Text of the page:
December 22, 2014

Missouri bill would criminalize posting ads tied to human trafficking

A state representative wants to make it a crime to post an ad on the internet if the person posting it knows it could result in human trafficking.

The bill filed by Elijah Haahr to deal with the Second Injury Fund is his first.  (Photo courtesy; Missouri House Communications)

Representative Elijah Haahr (Photo courtesy; Missouri House Communications)

It could be an ad anywhere – on websites such as Craigslist or Backpage, or even on a gas station bathroom wall. If the person that posts that ad knows that it might result in human trafficking, House Bill 152 would make that person guilty of sexual trafficking of a child; a felony that carries a penalty of up to life in prison.

It’s been filed by Springfield representative Elijah Haahr.

“Not only would these be the people that are providing the victim, but it would also go after some middle people. Some middle men that be profiting from putting the victims in contact with the people that are using them,” Haahr told Missourinet.

Haahr says the idea is based on the SAVE Act, making its way through Congress. He decided a similar law should be in place in Missouri.

“I recognize it’s a fairly serious epidemic nationally, internationally, but also in the Midwest,” said Haahr.

It will be considered in the legislative session that begins in three weeks.

Missouri sues 13 St. Louis region municipalities

Missouri’s Attorney General has filed a lawsuit against 13 St. Louis County municipalities for violating a 1995 law that bars Missouri cities and towns from collecting more than 30-percent of their total revenue from fines and court costs for traffic violations. Any fines or costs beyond that threshold are supposed to be turned over to the director of revenue to be disbursed among local school districts.

Attorney General Chris Koster

Attorney General Chris Koster

Attorney General Chris Koster requested financial reports submitted by St. Louis County communities to the auditor’s office. A review of those found what he calls a, “pattern of non-compliance.”

Koster says Crystal Lake, Velda Village Hills, the village of Hillsdale and the village of Mackenzie, failed to indicate how much of their operating revenue came from fines and court costs. He says Bellerive Acres, Moline Acres, Normandy and the village of Vinita Terrace, submitted reports suggesting their revenue from traffic fines exceeded the thirty percent cap.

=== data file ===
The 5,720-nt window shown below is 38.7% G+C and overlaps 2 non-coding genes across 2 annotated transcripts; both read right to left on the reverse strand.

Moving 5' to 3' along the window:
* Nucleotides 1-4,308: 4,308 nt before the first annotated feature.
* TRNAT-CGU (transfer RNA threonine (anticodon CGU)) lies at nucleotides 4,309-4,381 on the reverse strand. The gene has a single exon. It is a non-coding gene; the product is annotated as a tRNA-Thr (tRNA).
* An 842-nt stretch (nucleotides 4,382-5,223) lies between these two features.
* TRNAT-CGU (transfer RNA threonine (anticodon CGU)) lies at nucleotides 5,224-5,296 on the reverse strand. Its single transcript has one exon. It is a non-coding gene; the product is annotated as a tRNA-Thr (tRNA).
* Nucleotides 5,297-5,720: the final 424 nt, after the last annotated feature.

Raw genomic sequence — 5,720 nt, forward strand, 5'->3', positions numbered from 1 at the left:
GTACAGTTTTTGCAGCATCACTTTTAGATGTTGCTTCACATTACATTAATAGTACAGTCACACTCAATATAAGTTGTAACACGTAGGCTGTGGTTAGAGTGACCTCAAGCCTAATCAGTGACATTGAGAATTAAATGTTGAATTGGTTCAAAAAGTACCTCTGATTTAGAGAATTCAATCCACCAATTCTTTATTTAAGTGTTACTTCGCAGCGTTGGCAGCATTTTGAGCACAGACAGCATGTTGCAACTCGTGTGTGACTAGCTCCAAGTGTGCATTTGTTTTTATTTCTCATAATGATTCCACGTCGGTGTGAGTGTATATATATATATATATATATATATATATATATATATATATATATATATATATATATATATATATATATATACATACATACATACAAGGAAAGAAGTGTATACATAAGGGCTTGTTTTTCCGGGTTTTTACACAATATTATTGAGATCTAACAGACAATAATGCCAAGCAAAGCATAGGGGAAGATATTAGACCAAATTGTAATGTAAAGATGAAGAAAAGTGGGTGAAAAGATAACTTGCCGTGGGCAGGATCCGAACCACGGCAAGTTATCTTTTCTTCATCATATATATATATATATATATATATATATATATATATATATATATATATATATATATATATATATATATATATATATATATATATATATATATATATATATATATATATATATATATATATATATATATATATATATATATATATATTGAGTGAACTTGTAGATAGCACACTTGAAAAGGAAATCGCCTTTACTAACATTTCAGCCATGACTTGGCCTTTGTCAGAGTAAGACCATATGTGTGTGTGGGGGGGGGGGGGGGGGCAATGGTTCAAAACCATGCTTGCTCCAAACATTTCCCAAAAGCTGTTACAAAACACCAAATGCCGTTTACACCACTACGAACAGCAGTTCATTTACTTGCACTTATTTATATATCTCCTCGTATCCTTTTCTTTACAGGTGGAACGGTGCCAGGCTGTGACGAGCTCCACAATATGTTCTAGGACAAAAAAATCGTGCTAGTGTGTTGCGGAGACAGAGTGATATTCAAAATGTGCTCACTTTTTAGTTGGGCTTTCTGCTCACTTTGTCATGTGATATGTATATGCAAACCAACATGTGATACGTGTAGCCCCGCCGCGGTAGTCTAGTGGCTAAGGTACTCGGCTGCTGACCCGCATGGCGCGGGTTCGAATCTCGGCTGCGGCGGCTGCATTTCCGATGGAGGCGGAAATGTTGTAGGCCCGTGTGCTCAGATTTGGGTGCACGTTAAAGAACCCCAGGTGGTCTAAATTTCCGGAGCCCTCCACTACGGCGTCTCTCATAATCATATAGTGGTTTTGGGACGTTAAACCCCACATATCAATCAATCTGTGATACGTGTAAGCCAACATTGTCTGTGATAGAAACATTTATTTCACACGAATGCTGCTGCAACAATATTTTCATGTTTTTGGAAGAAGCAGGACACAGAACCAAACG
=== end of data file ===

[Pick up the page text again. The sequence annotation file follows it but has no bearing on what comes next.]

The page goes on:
Five others – Beverly Hills, Pagedale, Breckenridge Hills, Pasadena Park and Upland Park, didn’t file an annual financial report in either Fiscal Year 2014 or 2013.

Koster says that law, often referred to as the Macks Creek law, “was enacted to protect Missourians from predatory traffic ticketing. As we continue to identify areas for reform, an important first step is to require St. Louis County municipalities to follow the Macks Creek law to the letter. Based on my review, these thirteen municipalities did not.”

He is asking the St. Louis County Circuit Court for a judgement that those towns lacked jurisdiction over traffic-related matters in their municipal courts during the time that they were not in compliance with the Macks Creek law. He’s also asking that they be barred from exercising jurisdiction over traffic violations in until the noncompliance is remedied.

Koster says, however, his goal with the lawsuit is to make those communities comply with the law.

“If these municipalities will work with my office to come into compliance, we will work with them,” said Koster. “If they fail to work with us, or simply do not have the ability to comply with state law, then they should lose jurisdiction over traffic violations.”

Missouri Supreme Court hears argument of felon wanting guns

The Missouri Supreme Court has heard the arguments of a convicted drug dealer who says he should be allowed to have guns.

The Missouri Supreme Court

The Missouri Supreme Court

Marcus Merritt was convicted in 1986 of a federal felony for dealing drugs. In 2013 he was charged in Missouri under a 2008 law preventing felons from possessing firearms.

His attorney, Matthew Huckeby, argued to the court that the 2008 law should not apply to him because that would violate a constitutional prohibition on retroactive laws. He also argued that a change to Missouri’s Constitution, Constitutional Amendment 5,¬†approved by voters in August would allow non-violent felons like himself to retain their gun rights, because it specifies that the legislature can still limit the rights of “violent” felons to have guns.

Huckeby told the Court, “The state has no compelling interest in banning all felons, under all circumstances, for life,” from possessing firearms.